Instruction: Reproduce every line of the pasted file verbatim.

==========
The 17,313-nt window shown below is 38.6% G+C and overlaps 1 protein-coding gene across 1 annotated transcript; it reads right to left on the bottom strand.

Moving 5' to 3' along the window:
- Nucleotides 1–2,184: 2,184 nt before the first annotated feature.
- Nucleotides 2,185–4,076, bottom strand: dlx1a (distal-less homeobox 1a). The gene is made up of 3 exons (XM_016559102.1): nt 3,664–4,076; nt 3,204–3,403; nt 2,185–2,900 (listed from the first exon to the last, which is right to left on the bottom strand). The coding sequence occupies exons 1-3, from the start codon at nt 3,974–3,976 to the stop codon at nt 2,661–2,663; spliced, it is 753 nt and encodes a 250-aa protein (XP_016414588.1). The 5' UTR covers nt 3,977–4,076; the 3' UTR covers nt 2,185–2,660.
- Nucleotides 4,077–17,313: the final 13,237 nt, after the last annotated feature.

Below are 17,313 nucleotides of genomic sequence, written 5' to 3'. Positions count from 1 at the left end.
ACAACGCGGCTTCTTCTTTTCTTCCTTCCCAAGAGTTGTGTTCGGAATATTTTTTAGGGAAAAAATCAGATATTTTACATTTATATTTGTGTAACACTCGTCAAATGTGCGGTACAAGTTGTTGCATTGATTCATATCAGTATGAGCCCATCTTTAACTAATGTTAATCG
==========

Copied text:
The 17,313-nt window shown below is 38.6% G+C and overlaps 1 protein-coding gene across 1 annotated transcript; it reads right to left on the bottom strand.

Moving 5' to 3' along the window:
- Nucleotides 1–2,184: 2,184 nt before the first annotated feature.
- Nucleotides 2,185–4,076, bottom strand: dlx1a (distal-less homeobox 1a). The gene is made up of 3 exons (XM_016559102.1): nt 3,664–4,076; nt 3,204–3,403; nt 2,185–2,900 (listed from the first exon to the last, which is right to left on the bottom strand). The coding sequence occupies exons 1-3, from the start codon at nt 3,974–3,976 to the stop codon at nt 2,661–2,663; spliced, it is 753 nt and encodes a 250-aa protein (XP_016414588.1). The 5' UTR covers nt 3,977–4,076; the 3' UTR covers nt 2,185–2,660.
- Nucleotides 4,077–17,313: the final 13,237 nt, after the last annotated feature.

Below are 17,313 nucleotides of genomic sequence, written 5' to 3'. Positions count from 1 at the left end.
ACAACGCGGCTTCTTCTTTTCTTCCTTCCCAAGAGTTGTGTTCGGAATATTTTTTAGGGAAAAAATCAGATATTTTACATTTATATTTGTGTAACACTCGTCAAATGTGCGGTACAAGTTGTTGCATTGATTCATATCAGTATGAGCCCATCTTTAACTAATGTTAATCG